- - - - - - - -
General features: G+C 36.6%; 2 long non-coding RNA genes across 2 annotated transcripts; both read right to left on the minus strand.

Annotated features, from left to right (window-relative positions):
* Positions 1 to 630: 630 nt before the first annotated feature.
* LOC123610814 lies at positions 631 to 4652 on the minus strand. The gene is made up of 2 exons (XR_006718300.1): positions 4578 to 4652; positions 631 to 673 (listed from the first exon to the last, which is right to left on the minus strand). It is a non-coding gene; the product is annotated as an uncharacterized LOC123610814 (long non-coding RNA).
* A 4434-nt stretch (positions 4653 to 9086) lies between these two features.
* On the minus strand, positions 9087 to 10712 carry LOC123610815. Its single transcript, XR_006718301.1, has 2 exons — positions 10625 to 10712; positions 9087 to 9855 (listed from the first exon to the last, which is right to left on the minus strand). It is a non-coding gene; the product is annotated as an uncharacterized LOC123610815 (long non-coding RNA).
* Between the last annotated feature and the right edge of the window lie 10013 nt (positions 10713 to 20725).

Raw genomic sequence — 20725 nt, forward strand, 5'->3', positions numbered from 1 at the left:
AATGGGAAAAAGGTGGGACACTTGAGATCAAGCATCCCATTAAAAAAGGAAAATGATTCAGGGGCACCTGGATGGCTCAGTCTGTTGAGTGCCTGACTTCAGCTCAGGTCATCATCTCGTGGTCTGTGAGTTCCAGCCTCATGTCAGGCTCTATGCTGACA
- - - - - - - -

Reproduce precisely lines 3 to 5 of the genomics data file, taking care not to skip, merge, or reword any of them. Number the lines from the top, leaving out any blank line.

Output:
* Positions 1 to 630: 630 nt before the first annotated feature.
* LOC123610814 lies at positions 631 to 4652 on the minus strand. The gene is made up of 2 exons (XR_006718300.1): positions 4578 to 4652; positions 631 to 673 (listed from the first exon to the last, which is right to left on the minus strand). It is a non-coding gene; the product is annotated as an uncharacterized LOC123610814 (long non-coding RNA).
* A 4434-nt stretch (positions 4653 to 9086) lies between these two features.